Our BIM addresses three core principles from a target audience perspective, and we have personalised these principles as statements that we expect the audience to say/feel.
- I want to do it (I feel good about this and I’m ready)
- It’s easy (Everything’s clear. I can do this!)
- I connect with others (I see what other people are doing)
True learning experiences have the power to change how people behave. Evidence from behavioural science shows that this is more likely to happen when people can honestly agree with these three statements.
At BAD we developed our Behavioural Insights Mantra to help us to focus on the ‘why’ when designing/creating digital learning and comms experiences. To find out more about how we use our Behavioural Insights Mantra to inform the work we do, please get in touch.
Understanding Motivation – a personal journey
Going back to the course on motivation – the reason I loved the real-world examples is because I experienced some of these apps myself – I made the connection. These apps use Behavioural Design principles to make experiences feel unique, personalised and of course motivating (even slightly addictive).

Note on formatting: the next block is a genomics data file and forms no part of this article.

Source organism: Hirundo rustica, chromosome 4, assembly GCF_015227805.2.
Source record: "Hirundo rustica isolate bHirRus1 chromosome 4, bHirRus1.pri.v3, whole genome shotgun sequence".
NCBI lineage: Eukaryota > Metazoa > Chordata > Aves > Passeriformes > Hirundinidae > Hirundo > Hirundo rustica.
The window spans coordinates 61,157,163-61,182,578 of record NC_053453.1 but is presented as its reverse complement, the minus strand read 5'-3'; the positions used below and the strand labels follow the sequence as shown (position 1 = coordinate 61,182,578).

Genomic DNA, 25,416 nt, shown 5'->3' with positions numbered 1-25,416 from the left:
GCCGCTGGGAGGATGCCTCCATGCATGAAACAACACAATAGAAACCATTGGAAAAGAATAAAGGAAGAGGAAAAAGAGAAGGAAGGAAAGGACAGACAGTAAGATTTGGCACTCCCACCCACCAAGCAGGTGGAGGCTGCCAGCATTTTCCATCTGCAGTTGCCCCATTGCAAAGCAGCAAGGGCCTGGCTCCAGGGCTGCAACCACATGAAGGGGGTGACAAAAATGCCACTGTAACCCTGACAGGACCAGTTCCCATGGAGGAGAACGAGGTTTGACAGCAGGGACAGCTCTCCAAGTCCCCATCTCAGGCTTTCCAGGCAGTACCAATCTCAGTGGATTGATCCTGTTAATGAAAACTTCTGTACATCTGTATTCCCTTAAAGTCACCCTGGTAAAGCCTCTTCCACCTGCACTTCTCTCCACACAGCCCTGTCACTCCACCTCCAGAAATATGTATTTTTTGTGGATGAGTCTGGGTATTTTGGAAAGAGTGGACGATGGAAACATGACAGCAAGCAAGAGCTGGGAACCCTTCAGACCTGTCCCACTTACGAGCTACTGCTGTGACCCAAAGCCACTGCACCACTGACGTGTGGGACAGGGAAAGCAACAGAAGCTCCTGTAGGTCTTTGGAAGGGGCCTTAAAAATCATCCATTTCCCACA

And yes, it’s true that I’m slightly addicted to learning Spanish. I can’t break my Duolingo ‘streak’ now. And, as I write this, I am on day 224 (no breaks). In fact, as I checked that fact, I also noticed an invite to work together with a ‘friend’ (the family member I mentioned) to complete a quest to get a reward (some points/badges). Whilst I probably won’t go for that (unless he does), it’s interesting to see that the Duolingo app is pushing more opportunities for social/connection.
As a practical learner I needed to try out a learning experience for myself. No, that didn’t mean just reviewing an app to explore the techniques used to hook people in. I set myself a goal to learn/speak Spanish and, with a 224 unbroken streak (and still going), I do now feel I have a sense of what is involved to kick start a learning habit and to keep it going.
The Duolingo app ticks the boxes of our mantra: I want to do it, it’s easy and I guess I now feel connected to others even if my connection is limited to encouraging a family member who has his French exam coming up soon.
Gracias por leer hasta el final.
Motivation is personal — we do things for different reasons and the ideal scenario for lasting behaviour change is when we choose to do something for our own personal reasons.